Your feedback lead me to edit the post regarding "eliminating" questions. I eliminated the phrase.
;^)I get carried away with rhetoric and need the check and balance of brothers, which is the whole thesis of my take on authority. We should not do away with leaders, but leaders should have to answer to all the brothers as an equal.

response to your comment #2:

I infer two things from your comment.

You appear pragmatic and certain we must just live with the failure of men as the natural recourse of things. I would agree. I think that is why Jesus allows 7 X 70 forgiveness. His infinite grace and mercy applies even to those who take on leader responsibility.

You seem to be making the issue the nature of the man in the position. While this has bearing no doubt on what will be experienced, I disagree that we must accept living according to the Knowledge of Good and Evil. Men will be who they are, but I am reaching for a life in the Holy Spirit. This trumps man's wisdom.

In my mind, if it is true that we must be resigned to the constant tyranny of the Knowledge of Good and Evil, then the crucifixion and resurrection did nothing to deliver us from sin. Why did you write Glass Half Full if pragmatism is the way we should live?

I think, and this is why I write, that we can find a place where we are at rest in the Tree of Life. This will occur for individuals and beyond as these individuals learn the way of fellowship there.

Since I throw out the label "pragmatist", I understand if you want to call me an "idealist!" The Mind of Christ is revealed in neither your knowledge nor mine, but in our love for one another!

If that be true, is it too much to expect those further down the path to uphold that among us?

Love ya', carey!!

Carey said...

I enjoy our banter. Thanks for the opportunity. You probably noticed I'm not real linear--not real point-by-point in my responses. That's because I'm so obsessive about being creative. I tend to read the whole blog and then shoot from the hip based on my incomplete comprehension of your well-thought-out ideas. Forgive me. Maybe your longsuffering blogly authority will teach me a thing or two about staying on track.
Meanwhile back at the tree, the tree of Life, that is...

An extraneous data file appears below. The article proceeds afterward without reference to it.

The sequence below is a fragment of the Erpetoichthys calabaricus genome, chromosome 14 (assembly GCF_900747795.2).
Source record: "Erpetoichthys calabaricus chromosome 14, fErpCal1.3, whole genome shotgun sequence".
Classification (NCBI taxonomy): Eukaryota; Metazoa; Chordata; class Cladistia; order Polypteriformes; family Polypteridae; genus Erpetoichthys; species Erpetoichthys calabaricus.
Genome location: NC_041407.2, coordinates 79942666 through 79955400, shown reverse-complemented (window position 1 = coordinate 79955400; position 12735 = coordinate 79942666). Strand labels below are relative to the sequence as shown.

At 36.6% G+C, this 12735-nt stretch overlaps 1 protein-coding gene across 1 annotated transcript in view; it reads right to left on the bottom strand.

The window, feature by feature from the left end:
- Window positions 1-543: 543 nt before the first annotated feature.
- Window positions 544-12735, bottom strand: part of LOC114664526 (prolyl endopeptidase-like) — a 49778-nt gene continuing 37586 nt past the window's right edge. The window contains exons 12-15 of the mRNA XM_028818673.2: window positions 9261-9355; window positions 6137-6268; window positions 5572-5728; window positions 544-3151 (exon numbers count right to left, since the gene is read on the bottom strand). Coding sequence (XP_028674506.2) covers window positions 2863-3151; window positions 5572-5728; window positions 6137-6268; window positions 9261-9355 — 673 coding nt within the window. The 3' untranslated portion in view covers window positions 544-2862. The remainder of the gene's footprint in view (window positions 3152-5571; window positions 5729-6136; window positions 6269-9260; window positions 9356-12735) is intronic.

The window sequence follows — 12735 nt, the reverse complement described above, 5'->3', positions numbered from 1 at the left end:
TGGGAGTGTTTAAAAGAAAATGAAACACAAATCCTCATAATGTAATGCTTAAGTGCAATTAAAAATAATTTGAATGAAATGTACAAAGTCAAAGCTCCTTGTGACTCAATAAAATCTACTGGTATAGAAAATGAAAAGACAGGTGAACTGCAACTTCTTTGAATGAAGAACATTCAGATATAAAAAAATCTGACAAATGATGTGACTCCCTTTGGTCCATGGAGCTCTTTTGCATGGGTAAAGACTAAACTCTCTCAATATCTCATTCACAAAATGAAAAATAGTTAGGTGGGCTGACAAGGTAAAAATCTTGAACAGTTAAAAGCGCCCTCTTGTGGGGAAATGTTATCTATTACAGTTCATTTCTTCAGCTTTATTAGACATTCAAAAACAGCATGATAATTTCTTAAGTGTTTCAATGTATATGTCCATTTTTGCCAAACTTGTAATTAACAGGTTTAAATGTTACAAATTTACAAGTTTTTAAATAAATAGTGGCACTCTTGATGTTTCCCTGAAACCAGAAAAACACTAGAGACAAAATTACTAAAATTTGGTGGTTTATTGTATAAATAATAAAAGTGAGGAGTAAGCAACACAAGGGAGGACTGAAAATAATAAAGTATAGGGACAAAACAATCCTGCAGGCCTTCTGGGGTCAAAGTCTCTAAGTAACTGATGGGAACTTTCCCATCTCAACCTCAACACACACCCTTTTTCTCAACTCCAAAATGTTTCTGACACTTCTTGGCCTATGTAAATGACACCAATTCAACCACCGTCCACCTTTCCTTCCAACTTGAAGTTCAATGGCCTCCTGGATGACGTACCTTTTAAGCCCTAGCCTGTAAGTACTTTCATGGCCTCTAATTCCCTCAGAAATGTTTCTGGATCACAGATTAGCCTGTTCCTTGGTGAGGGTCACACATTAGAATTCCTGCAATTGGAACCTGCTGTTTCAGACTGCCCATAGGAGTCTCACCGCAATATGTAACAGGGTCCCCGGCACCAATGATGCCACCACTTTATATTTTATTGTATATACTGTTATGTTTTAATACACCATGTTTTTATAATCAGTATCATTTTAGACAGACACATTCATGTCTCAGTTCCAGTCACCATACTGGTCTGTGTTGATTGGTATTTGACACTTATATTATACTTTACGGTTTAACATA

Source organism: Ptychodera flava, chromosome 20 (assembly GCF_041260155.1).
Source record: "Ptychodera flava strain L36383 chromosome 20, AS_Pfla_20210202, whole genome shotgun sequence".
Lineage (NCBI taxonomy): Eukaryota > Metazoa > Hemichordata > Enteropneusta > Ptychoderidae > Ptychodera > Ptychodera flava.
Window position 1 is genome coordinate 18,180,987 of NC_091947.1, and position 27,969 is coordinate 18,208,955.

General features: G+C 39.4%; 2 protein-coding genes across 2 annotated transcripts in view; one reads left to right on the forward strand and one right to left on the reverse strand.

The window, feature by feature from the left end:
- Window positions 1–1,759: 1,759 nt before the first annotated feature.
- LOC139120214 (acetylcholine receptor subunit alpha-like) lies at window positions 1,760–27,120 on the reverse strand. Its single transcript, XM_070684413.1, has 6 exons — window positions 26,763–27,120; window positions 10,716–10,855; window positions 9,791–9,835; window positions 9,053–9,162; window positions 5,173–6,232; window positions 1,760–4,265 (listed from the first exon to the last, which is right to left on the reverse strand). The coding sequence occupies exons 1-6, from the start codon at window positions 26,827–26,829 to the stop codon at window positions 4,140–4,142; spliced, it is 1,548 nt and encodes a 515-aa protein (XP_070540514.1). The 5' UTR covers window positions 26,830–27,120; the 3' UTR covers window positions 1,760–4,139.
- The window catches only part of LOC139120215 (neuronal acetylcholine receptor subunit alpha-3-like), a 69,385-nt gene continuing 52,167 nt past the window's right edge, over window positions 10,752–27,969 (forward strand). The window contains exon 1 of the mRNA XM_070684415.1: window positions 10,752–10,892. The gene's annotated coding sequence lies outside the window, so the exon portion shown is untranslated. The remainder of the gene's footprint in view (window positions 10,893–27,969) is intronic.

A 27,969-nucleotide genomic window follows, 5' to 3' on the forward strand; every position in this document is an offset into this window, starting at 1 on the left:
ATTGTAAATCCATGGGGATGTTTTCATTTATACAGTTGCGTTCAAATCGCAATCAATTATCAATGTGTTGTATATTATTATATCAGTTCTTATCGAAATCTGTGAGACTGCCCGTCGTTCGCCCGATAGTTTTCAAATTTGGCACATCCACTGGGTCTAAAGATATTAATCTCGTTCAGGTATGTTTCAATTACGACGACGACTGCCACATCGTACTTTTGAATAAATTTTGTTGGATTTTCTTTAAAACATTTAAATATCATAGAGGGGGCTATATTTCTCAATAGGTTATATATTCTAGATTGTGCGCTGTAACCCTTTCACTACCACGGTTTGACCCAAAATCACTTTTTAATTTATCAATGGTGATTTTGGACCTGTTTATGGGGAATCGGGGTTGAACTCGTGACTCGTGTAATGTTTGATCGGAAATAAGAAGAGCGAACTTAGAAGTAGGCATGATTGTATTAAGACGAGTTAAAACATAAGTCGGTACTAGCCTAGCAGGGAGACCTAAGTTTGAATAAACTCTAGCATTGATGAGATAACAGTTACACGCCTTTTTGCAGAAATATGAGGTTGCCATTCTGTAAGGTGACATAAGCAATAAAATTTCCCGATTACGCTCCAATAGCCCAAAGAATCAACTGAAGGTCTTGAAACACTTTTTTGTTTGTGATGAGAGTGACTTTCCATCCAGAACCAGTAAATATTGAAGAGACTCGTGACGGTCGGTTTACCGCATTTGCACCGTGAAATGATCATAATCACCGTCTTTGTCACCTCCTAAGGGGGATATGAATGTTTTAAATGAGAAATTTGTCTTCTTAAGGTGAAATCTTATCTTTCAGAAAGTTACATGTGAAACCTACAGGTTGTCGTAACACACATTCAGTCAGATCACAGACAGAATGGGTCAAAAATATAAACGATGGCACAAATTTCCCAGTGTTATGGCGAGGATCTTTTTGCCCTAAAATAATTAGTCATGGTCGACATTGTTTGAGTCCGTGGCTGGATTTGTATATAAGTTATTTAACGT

Maybe what I'm trying to say is that, as we're perched up there in the Tree of Life (thanks to Jesus), let's look up at the sky from whence He will come, instead of down at the ground where those fallen apples from the past lay decomposing. How's that for idealism?
2.) Since you did mention, in one paragraph of your treatise, the governmental component of authoirity, I thought I'd throw this little firebrand in: One of my conservative pals forwarded an article to me in which some other conservative blogger was blasting Barack Obama (probably President Obama tomorrow) for criticizing the Constitution. Excuse me? If the document had been perfect, our forefathers would not have had to fight a Civil War over the unresolved issues four score years later. The Constitution, as amazingly accurate as it is in its provisions, is not, however the Word of God. For I have read the Word of God, and to the Constitution I must say: "You're no Word of God, sir Constitution!"
Am I rambling too far from the authority topic?
It's because: We're about to experience a tsunami of worldly changes. We need to, as Christians, closely examine how our ruminations about authority may pertain to the desperate world (and its authority sources) that so late and soon bears down on us like a mountain-down freight train as it careens through the dark of night. CR

ded said...

Great response!!

Yes, let's sit in the Tree and consider the sky above. There is no better way to ride out the tsunami.

Those of us who dwell in the love of God will have much work caring for those who are at the mercy of the baying hounds of an authority structure that knows nothing of love.

Reed said...

Great stuff gents. Somehow the Beatles "All you need is love...." keeps running through my head. Oddly enough through all the muck God is still lovingly working on redemption in all of these flawed systems. I agree ded, that there is no clear path as to where we go from here. Thanks for the opportunity to trod the path with you in the wild woods.

Josiah said...

I just wanted to note that I have enjoyed reading your personal history blog although I have not been commentin. I thought to add that we find his authority not only in the scriptures but in his current personal leadings and dealings with us. In a similar way we do not look to a church model in the scriptures alone but move as a people of faith with millenium of heritage and into a sure destiny. And the experience in the scriptures gives us a note with which we can harmonize as we make a new song unto the Lord.